Tuesday, February 28, 2012

Writers Conference Goals by Andy Scheer

I'm not counting on finding a great writer at the conference this week.

Don't get me wrong. I hope to find a great writer. And it won't surprise me if I do. It's happened at each of the conferences I've attended since joining the Hartline team. And that's generally been my experience since I began attending Christian writers conferences back in the late 1980s.

But finding writers is not my main reason to attend.

I'm going primarily because of the people—the unique opportunity at a writers conference to meet not only writers, but writing professionals: veteran writers, acquisitions editors, and agents. These are the people who've taught me much of what I know about writing and publishing.

And after more than thirty years in the publishing world, I still have a lot to learn.

At least I have an excuse: I'm aiming at an amazingly diverse, constantly changing target. And that change is coming faster than ever. If I hope to stay on track, I need all the information and advice I can get. So anytime conferees aren't trying to learn from me, I'll be trying to learn things from the other faculty members—and also from the conferees.

You never know when the person you meet at a conference will just happen to have information you really need. Like the two writers waiting in the lunch line, talking about their works in progress. One was saying she had a problem with her suspense novel, and she really needed a source in the FBI she could ask about a procedure. It turned out she was talking to the wife of an FBI agent.

I remember at my first conference meeting Les Stobbe, who was then with Here's Life Publishers. That was twenty-five years ago. Through various career moves we're still friends, and we continue to keep in touch about what's happening in the world of publishing.

In some ways, it's a small world. If you check the faculty roster of conferences held throughout the year, you'll see many of the same names. So for me, each conference presents an opportunity to renew old friendships, and cultivate new ones.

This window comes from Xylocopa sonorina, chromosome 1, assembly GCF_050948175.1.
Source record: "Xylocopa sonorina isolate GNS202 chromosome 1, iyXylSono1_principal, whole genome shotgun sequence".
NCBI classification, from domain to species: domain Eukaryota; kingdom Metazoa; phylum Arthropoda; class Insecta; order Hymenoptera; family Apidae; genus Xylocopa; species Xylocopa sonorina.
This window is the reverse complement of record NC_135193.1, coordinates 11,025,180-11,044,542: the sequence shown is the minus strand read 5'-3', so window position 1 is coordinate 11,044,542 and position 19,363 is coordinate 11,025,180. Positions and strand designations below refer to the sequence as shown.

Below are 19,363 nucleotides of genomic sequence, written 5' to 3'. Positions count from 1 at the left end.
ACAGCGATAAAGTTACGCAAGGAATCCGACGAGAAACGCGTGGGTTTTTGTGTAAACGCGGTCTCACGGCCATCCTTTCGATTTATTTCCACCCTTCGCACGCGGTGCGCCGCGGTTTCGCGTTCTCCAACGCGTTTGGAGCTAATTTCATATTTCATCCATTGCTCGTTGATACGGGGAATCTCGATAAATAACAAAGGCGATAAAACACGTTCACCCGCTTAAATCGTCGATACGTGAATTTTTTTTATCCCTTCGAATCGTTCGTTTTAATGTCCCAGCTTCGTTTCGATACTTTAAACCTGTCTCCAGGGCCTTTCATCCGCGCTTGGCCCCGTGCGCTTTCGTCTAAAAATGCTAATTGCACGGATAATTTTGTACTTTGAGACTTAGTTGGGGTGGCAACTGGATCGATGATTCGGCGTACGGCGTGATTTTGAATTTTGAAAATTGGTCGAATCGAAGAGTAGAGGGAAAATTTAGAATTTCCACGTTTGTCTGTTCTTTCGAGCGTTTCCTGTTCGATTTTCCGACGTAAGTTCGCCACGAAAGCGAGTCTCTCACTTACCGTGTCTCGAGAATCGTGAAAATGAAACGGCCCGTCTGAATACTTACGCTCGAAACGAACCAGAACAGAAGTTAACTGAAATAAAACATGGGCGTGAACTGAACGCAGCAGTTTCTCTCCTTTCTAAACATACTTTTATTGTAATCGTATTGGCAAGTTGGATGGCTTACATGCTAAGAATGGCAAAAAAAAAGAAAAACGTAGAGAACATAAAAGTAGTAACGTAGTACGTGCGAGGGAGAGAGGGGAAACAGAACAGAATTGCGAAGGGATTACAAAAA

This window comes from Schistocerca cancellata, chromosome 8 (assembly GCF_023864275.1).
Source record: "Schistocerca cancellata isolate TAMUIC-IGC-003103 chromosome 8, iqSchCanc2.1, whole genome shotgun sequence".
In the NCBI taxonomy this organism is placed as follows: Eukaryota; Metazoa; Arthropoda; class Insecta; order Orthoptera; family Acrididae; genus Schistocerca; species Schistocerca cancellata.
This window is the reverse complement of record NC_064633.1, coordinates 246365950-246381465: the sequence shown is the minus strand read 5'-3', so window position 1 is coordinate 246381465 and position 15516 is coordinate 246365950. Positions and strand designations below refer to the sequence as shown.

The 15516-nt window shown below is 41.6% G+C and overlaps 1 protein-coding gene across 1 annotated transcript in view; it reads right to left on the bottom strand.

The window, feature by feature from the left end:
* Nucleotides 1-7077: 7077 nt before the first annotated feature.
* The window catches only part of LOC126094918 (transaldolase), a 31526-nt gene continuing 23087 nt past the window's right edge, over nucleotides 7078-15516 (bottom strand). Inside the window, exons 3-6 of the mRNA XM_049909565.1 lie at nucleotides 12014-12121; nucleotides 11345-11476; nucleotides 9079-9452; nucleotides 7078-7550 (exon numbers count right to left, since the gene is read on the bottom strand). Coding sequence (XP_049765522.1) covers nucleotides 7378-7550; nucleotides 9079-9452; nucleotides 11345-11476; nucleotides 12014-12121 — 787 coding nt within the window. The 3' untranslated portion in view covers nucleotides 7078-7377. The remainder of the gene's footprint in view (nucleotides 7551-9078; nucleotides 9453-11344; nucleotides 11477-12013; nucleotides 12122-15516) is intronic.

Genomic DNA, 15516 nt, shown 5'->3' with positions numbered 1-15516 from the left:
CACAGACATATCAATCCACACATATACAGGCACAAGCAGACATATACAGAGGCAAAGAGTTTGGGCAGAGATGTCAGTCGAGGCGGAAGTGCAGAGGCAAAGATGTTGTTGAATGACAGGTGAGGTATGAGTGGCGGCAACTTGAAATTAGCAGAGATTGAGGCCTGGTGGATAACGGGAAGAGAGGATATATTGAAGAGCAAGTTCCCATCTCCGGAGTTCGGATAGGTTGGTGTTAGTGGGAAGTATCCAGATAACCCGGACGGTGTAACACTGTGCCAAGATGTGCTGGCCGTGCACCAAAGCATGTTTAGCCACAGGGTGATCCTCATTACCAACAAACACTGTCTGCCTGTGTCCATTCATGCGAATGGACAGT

And if the rapport I develop with an acquisitions editor just happens to pave the way for my clients' proposals, I'm sure those clients won't begrudge me the time. Even if it's a future client I'll be meeting for the first time at that conference


Cheryl said...
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Cheryl said...

I like this post. I attend for the people too. I don't have a tremendous amount of support at home, so I depend upon it from my online connections and those I meet at conferences. It definitely encourages me when I am able to talk with other writers.

When I attended WriteAngles last fall, I knew the picture book manuscript I was pitching wasn't my strongest; but the best piece was with another agent and so I pitched my second best. The agent didn't ask for it, but she provided information on how I could improve it. That was worth attending.

Thanks for a wonderful post.

Davalyn Spencer said...

Absolutely, Andy. Writer's conferences are the place to meet people, get ideas, make friends, network for future projects ... and be encouraged. Some of my best investments have been registration fees for conferences.

Robin Bayne said...

I have met many great people at conferences over the years. Just being around other writers is great-- we all get it. We all love books--paper and electronic. The atmosphere is always wonderful.

Dr Mari said...

So what are some of the best Christian writer's conferences out there? Thanks!

Andy Scheer said...

What conferences are best? That's highly subjective, with factors including the location, time of year, topics, faculty, and expense. Some very good major conferences in the US still coming up this year, in rough chronological order, include Mount Hermon, Blue Ridge, Colorado, Write to Publish, Oregon, Philadelphia, and Ghost Ranch. And for fiction writers only, there's the ACFW conference. Plus there are some excellent smaller and shorter conferences--to name just a few: San Diego, Kansas City/HACWN, and Indianapolis.